Why You Need a ‘Business Plan’ for Your Family

By | Family Office

EXECUTIVE SUMMARY

How is a family like a business? Both need smart planning to succeed, survive and thrive. The fact is, it’s harder to raise kids in the digital age when communities aren’t as tight-knit as they once were. As the rising rate of suicide among teens reveals, children are both struggling more and feeling less certain about how to cope with their problems. But you can turn the tide.

In this month’s Flash Report, Here’s Why You Need a ‘Business Plan’ for Your Family, we’ll show you how to create a family plan that can potentially strengthen existing parent-child bonds, repair any bridges that need fixing, and instill more resiliency and competency in your kids. The end result: A better family dynamic that empowers children to overcome those moments when they struggle—without resorting to dangerous behaviors that could turn them into a statistic. Read More

The Value of Multi-Generational Family Meetings

By | Estate Planning, Family Office

EXECUTIVE SUMMARY

The decisions families make about their wealth—how to manage, transfer and spend it—can lead to serious conflicts among family members. With affluence comes the risk of family in-fighting that can damage a family’s financial position and even ruin intra-family relationships forever. The good news: It doesn’t have to be that way.

This month’s Flash Report, The Value of Multigenerational Family Meetings, reveals a formal process used by ultra-wealthy families to educate heirs and potential heirs about sound financial decision-making, to identify shared family financial values and to maintain (and grow) family wealth in a unified and harmonious manner. Read More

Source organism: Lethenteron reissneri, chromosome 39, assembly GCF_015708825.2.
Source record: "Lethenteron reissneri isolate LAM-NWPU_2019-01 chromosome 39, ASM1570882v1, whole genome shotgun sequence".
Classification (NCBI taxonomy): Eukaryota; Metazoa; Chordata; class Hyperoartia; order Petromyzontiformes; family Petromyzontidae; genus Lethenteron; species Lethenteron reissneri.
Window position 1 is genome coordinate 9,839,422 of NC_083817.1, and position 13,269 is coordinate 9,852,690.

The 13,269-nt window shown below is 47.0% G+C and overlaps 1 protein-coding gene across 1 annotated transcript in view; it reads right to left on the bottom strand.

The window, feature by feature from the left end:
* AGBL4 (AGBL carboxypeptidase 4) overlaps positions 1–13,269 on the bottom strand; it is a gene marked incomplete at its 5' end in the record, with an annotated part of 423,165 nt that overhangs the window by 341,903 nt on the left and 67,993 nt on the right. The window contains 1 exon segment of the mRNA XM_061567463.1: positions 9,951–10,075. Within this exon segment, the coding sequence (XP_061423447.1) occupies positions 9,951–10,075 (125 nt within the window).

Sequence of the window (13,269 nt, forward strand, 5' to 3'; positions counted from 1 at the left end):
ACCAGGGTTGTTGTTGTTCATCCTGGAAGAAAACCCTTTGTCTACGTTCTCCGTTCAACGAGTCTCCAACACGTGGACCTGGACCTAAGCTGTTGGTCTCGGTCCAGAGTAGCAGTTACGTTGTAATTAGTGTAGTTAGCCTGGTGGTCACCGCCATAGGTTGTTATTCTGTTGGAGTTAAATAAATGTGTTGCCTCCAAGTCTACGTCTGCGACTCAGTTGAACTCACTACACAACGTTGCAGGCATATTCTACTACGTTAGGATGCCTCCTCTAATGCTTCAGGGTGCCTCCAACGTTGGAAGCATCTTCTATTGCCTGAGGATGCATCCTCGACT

Is Your Wealth Advisor a Fiduciary?

By | Family Office, Retirement

EXECUTIVE SUMMARY

In the universe of financial professionals you will come across many types of individuals all with differing educational and experience backgrounds. Due to the overwhelming number of financial professionals it can be extremely difficult to distinguish one advisor from another. However, one simple distinction can help sort through a vast number of advisors within seconds. Ask them one question: are you a fiduciary advisor? Yes or No!

A fiduciary advisor is one that is required by law to act in your best interests whereas the non-fiduciary advisor (ie: stock broker) may face a strong conflict of interest when recommending “suitable” investment solutions to you which often lead you, the investor, down a path that is not in your best interest. Read More

Radio Podcast: Family Office Services Support A Family’s Mission To Preserve Wealth, Legacy and Values

By | Family Office | No Comments

On June 22, 2015, Prateek Mehrotra, MBA, CFA®, CAIA®, Chief Investment Officer, and Wendy Orth, Investment Adviser Representative of Endowment Wealth Management join “Money Matters with Christopher Hensley” radio show. In an informative 30-minute interview, Prateek and Wendy provide an informative interactive discussion that describe the multitude services that a family or multi-family office is designed to support your family’s wealth and legacy within the family’s value system.

Money Matters

 

 

 

 

 

 

 

 

 

 

 

This 30-minute podcast provides an informative discussion that covers the services, organization, purpose, mission and support that a family office or multi-family office provides to its client.  Prateek and Wendy join the show at the 5:30 mark on the podcast.

A traditional family office is a business run by and for a single family. Its sole function is to centralize the management of a significant family fortune. Typically, these organizations employ staff to manage investments, taxes, philanthropic activities, trusts, and legal matters. The purpose of the family office is to effectively transfer established wealth across generations. The family office invests the family’s money, manages all of the family’s assets, and disburses payments to family members as required.  The family office structure takes into account nurturing the human capital within the family along with their financial wealth with a multi generational perspective.

The Family Office itself either is, or operates just like, a corporation (often, a limited liability company, or LLC), with a president, CFO, CIO, etc. and a support staff. The officers are compensated per their arrangement with the family, usually with overrides based on the profits or capital gains generated by the office. Often, family offices are built around core assets that are professionally managed.